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Advances in engineering of polymerases for synthetic genetics and applications reviewed by Cambridge researchers

last modified Jul 18, 2017 10:47 AM
Cambridge researchers have reviewed recent progress in the enzymatic synthesis of synthetic genetic polymers - their roles in ligand binding and catalysis, and application as building blocks for three-dimensional nanostructures.

Organic chemistry has systematically probed the chemical determinants of function in nucleic acids by building synthetic genetic polymers through manipulating the nucleobase, sugar ring and backbone moieties. Similarly, advances in protein engineering have enabled the discovery of polymerases capable of utilising modified nucleotide analogues.

Together these two lines of investigation in nucleotide chemistry and molecular biology have given rise to a new field of synthetic genetics dedicated to exploring the capacity of these novel, synthetic nucleic acids for the storage and propagation of genetic information, for evolution and for crosstalk, that is, information exchange with the natural genetic system.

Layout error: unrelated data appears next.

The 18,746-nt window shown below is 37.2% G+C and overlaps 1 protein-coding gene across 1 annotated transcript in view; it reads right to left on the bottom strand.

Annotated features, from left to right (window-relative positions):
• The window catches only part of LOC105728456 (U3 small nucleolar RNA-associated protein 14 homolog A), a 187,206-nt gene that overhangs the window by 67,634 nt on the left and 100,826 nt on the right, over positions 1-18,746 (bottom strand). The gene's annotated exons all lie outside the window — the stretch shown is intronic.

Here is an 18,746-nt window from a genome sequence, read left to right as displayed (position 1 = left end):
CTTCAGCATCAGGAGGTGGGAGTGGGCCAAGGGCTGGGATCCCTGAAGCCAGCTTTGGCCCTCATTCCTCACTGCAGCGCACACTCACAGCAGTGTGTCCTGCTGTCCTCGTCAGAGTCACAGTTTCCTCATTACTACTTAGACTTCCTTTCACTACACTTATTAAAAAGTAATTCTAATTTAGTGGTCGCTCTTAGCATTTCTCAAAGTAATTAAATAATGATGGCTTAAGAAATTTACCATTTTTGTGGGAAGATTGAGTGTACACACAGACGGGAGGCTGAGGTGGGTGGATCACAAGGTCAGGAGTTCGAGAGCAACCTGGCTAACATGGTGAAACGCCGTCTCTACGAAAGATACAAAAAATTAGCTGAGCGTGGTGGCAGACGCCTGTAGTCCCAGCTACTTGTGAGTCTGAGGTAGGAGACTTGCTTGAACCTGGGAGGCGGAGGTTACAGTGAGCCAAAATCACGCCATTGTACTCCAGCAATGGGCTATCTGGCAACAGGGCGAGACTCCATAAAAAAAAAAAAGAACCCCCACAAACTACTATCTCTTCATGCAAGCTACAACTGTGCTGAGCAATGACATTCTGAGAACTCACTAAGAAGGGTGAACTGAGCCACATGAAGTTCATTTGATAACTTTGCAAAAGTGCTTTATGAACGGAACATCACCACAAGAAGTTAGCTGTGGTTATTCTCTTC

Cambridge researchers summarize recent progress in synthetic genetics, with implications for progress in engineering polymerases capable of templated synthesis, reverse transcription and evolution of synthetic genetic polymers. First author Gillian Houlihan says the review highlights, "the recent progress in synthetic genetics that has enabled polymerases to read and write new nucleic acid alphabets. This has opened the door to exciting materials that were otherwise inaccessible. Future work on applications of these novel genetic polymers may have implications ranging from biotechnological tools to therapeutics”.

Read the full paper (open access)

Houlihan, Gillian, Sebastian Arangundy-Franklin, and Philipp Holliger. "Engineering and application of polymerases for synthetic genetics." Current Opinion in Biotechnology 48 (2017): 168-179.

 

 

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